ST. PETERSBURG --- Stretched across the front of Tim and Hyun Kims’ two-year-old house is a big banner with the name of a developer and the words: "I have to fix my new house."Some of what needs fixing is instantly apparent. The front steps are too ...
Published: 04/20/18
Florida hits a milestone: More than 100,000 people are registered to use medical marijuana here

Florida hits a milestone: More than 100,000 people are registered to use medical marijuana here

Florida has hit a milestone of sorts as it slowly moves toward wider availability of medical marijuana.The number of patients in the state who are registered to use the substance has surpassed 100,000 for the first time, according to Florida Departme...
Published: 04/20/18
Q&A: Walmart leader chats about Florida stores, and the chain’s latest retail strategy

Q&A: Walmart leader chats about Florida stores, and the chain’s latest retail strategy

The Tampa Bay Times recently sat down with Walmart director of corporate communications Phillip Keene to chat about the retail giant’s latest retail strategies and how the company is winning over customers in a competitive market.Already, two of the ...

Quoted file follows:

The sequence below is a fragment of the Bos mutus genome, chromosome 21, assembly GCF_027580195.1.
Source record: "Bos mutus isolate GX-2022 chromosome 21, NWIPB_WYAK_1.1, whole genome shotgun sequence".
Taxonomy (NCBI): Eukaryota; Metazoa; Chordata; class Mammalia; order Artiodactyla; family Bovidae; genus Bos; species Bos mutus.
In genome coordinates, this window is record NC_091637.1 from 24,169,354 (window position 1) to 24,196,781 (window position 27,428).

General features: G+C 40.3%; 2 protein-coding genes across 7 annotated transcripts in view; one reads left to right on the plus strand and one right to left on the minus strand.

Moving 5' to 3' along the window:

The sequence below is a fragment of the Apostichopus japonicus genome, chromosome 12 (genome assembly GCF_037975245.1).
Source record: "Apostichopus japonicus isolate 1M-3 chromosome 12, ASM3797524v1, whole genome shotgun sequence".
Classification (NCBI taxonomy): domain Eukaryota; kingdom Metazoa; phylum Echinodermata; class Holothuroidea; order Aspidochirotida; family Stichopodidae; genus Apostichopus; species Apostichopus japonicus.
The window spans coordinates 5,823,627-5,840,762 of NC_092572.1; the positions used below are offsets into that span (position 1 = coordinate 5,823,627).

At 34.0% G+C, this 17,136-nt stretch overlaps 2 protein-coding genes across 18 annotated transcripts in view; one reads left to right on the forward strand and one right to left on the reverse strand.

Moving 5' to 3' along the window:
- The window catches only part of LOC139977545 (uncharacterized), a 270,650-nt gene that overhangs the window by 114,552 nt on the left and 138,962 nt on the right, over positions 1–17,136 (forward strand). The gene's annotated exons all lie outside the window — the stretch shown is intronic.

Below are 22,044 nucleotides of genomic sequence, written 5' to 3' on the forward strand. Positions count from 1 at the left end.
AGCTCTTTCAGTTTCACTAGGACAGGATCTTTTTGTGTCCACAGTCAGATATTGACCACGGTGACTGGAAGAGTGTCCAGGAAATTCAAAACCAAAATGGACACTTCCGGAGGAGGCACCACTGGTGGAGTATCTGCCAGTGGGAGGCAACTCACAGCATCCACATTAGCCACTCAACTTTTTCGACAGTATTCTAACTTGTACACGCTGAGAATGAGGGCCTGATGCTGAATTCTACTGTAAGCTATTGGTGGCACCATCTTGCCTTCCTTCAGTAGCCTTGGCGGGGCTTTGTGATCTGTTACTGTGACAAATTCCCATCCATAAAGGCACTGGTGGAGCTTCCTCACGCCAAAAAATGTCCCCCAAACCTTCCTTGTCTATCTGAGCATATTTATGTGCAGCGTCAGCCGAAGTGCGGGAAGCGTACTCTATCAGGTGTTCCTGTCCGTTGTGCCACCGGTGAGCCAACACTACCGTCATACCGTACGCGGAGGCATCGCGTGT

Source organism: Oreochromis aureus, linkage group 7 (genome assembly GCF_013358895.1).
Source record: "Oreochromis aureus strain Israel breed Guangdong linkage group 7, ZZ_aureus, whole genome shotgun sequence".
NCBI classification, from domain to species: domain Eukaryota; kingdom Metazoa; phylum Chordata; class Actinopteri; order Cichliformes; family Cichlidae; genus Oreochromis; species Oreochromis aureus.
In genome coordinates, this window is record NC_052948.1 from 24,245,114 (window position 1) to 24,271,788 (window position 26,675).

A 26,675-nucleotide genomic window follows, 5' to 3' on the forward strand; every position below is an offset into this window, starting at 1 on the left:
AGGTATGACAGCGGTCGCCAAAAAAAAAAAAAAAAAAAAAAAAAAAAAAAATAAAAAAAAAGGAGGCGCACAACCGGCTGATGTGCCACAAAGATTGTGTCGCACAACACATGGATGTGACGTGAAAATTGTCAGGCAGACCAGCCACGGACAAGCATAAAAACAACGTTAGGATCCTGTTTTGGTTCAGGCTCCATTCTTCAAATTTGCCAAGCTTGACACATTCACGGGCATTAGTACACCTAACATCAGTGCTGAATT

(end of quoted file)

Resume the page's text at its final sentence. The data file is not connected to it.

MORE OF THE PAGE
Published: 04/20/18
SunTrust warns 1.5 million clients of potential data breach

SunTrust warns 1.5 million clients of potential data breach

Associated PressNEW YORK — SunTrust Banks Inc. says accounts for 1.5 million clients could be compromised following a potential data breach. The Atlanta bank says that it became aware of the potential theft by a former employee and that the investiga...
Published: 04/20/18
Spring break, hurricane relief boosted Tampa Bay hotels in March

Spring break, hurricane relief boosted Tampa Bay hotels in March

The Tampa Bay area’s hotel occupancy rate rose to 87.5 percent in March, the highest level in three years. The rise was fueled by spring break vacationers as well as insurance adjusters and hurricane cleanup crews flooding the state to restore it aft...
Published: 04/20/18